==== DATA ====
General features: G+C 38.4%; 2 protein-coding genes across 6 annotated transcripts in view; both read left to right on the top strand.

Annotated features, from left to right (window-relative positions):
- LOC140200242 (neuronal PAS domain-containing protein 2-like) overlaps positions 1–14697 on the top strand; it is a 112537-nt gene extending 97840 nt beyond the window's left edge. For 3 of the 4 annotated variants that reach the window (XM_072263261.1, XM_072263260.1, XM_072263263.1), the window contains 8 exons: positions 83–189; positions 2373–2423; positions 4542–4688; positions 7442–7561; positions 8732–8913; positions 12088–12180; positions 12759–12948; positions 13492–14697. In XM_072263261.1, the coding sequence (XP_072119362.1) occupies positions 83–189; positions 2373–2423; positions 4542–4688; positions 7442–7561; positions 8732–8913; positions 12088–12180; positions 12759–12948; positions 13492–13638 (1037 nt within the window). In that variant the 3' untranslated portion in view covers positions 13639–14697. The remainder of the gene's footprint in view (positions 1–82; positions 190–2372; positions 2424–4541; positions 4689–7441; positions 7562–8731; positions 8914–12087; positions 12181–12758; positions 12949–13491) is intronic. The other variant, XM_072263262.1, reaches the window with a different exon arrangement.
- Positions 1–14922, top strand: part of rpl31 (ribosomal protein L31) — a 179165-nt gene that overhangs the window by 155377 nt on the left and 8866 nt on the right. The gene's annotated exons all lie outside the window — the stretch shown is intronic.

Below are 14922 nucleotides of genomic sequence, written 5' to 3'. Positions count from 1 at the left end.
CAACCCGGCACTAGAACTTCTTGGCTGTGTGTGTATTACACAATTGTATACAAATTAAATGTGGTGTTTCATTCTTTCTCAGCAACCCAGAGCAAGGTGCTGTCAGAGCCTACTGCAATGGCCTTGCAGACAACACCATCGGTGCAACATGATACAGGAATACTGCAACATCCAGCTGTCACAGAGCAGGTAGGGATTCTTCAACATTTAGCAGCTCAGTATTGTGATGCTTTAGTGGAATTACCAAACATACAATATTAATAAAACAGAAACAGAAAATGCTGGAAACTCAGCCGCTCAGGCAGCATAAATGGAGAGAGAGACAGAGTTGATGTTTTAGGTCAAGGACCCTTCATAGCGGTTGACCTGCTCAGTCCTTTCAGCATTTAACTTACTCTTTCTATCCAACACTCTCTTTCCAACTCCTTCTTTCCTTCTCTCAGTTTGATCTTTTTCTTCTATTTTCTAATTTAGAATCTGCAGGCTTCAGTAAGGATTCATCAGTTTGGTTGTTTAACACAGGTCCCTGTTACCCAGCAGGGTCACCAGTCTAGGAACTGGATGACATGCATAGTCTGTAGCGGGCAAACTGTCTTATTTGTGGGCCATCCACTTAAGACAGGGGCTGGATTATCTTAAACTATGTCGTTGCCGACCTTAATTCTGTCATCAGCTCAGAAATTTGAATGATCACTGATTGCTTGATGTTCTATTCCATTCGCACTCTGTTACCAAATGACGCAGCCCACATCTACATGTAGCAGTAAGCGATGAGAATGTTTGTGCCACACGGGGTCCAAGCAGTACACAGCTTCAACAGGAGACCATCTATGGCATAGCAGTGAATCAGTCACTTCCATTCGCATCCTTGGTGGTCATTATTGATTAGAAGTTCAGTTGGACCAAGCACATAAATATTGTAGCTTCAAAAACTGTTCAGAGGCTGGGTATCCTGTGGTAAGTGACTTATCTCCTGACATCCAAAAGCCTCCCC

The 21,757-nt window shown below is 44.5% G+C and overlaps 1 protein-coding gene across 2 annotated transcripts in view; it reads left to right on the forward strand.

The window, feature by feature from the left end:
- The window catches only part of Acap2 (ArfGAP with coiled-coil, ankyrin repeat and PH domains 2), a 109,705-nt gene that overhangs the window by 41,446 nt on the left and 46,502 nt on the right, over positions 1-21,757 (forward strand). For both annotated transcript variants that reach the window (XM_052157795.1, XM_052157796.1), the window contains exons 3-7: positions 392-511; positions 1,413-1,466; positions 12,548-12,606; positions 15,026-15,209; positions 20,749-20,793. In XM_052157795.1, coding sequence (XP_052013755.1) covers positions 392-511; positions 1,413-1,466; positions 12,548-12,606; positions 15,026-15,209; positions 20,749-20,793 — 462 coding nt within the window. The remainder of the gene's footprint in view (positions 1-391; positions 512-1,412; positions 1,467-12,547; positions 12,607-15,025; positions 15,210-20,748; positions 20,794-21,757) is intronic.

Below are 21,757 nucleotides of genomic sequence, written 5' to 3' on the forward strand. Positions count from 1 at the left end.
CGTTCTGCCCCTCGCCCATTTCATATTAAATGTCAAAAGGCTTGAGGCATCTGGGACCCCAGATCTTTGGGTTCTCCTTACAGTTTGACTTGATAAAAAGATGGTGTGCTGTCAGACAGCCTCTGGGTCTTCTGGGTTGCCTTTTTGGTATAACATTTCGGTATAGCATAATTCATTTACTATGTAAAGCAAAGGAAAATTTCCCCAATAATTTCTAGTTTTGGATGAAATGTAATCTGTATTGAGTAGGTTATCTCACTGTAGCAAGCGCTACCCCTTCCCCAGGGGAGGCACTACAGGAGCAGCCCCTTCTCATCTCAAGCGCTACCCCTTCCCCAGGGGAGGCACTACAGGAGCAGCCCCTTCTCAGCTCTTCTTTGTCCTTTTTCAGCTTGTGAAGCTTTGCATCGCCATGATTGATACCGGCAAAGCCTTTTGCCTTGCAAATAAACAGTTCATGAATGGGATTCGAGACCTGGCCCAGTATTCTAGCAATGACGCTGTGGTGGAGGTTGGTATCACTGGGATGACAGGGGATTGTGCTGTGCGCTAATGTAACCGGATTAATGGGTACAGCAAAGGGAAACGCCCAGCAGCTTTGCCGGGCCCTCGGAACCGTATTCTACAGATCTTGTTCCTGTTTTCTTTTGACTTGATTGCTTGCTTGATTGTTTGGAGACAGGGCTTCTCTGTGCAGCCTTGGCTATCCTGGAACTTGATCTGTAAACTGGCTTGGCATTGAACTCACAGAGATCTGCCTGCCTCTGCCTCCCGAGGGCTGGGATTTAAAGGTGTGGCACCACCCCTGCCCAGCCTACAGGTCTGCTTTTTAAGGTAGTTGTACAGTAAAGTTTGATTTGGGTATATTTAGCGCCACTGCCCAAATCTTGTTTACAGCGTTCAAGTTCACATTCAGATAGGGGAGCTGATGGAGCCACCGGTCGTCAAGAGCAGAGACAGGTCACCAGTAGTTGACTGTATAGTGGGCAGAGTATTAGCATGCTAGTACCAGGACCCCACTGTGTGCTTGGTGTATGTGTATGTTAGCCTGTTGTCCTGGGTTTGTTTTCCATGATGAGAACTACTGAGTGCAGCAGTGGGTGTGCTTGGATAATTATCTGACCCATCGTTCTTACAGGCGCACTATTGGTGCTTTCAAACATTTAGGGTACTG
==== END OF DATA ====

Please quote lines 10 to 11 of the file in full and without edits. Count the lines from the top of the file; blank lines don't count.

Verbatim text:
Below are 21,757 nucleotides of genomic sequence, written 5' to 3' on the forward strand. Positions count from 1 at the left end.
CGTTCTGCCCCTCGCCCATTTCATATTAAATGTCAAAAGGCTTGAGGCATCTGGGACCCCAGATCTTTGGGTTCTCCTTACAGTTTGACTTGATAAAAAGATGGTGTGCTGTCAGACAGCCTCTGGGTCTTCTGGGTTGCCTTTTTGGTATAACATTTCGGTATAGCATAATTCATTTACTATGTAAAGCAAAGGAAAATTTCCCCAATAATTTCTAGTTTTGGATGAAATGTAATCTGTATTGAGTAGGTTATCTCACTGTAGCAAGCGCTACCCCTTCCCCAGGGGAGGCACTACAGGAGCAGCCCCTTCTCATCTCAAGCGCTACCCCTTCCCCAGGGGAGGCACTACAGGAGCAGCCCCTTCTCAGCTCTTCTTTGTCCTTTTTCAGCTTGTGAAGCTTTGCATCGCCATGATTGATACCGGCAAAGCCTTTTGCCTTGCAAATAAACAGTTCATGAATGGGATTCGAGACCTGGCCCAGTATTCTAGCAATGACGCTGTGGTGGAGGTTGGTATCACTGGGATGACAGGGGATTGTGCTGTGCGCTAATGTAACCGGATTAATGGGTACAGCAAAGGGAAACGCCCAGCAGCTTTGCCGGGCCCTCGGAACCGTATTCTACAGATCTTGTTCCTGTTTTCTTTTGACTTGATTGCTTGCTTGATTGTTTGGAGACAGGGCTTCTCTGTGCAGCCTTGGCTATCCTGGAACTTGATCTGTAAACTGGCTTGGCATTGAACTCACAGAGATCTGCCTGCCTCTGCCTCCCGAGGGCTGGGATTTAAAGGTGTGGCACCACCCCTGCCCAGCCTACAGGTCTGCTTTTTAAGGTAGTTGTACAGTAAAGTTTGATTTGGGTATATTTAGCGCCACTGCCCAAATCTTGTTTACAGCGTTCAAGTTCACATTCAGATAGGGGAGCTGATGGAGCCACCGGTCGTCAAGAGCAGAGACAGGTCACCAGTAGTTGACTGTATAGTGGGCAGAGTATTAGCATGCTAGTACCAGGACCCCACTGTGTGCTTGGTGTATGTGTATGTTAGCCTGTTGTCCTGGGTTTGTTTTCCATGATGAGAACTACTGAGTGCAGCAGTGGGTGTGCTTGGATAATTATCTGACCCATCGTTCTTACAGGCGCACTATTGGTGCTTTCAAACATTTAGGGTACTG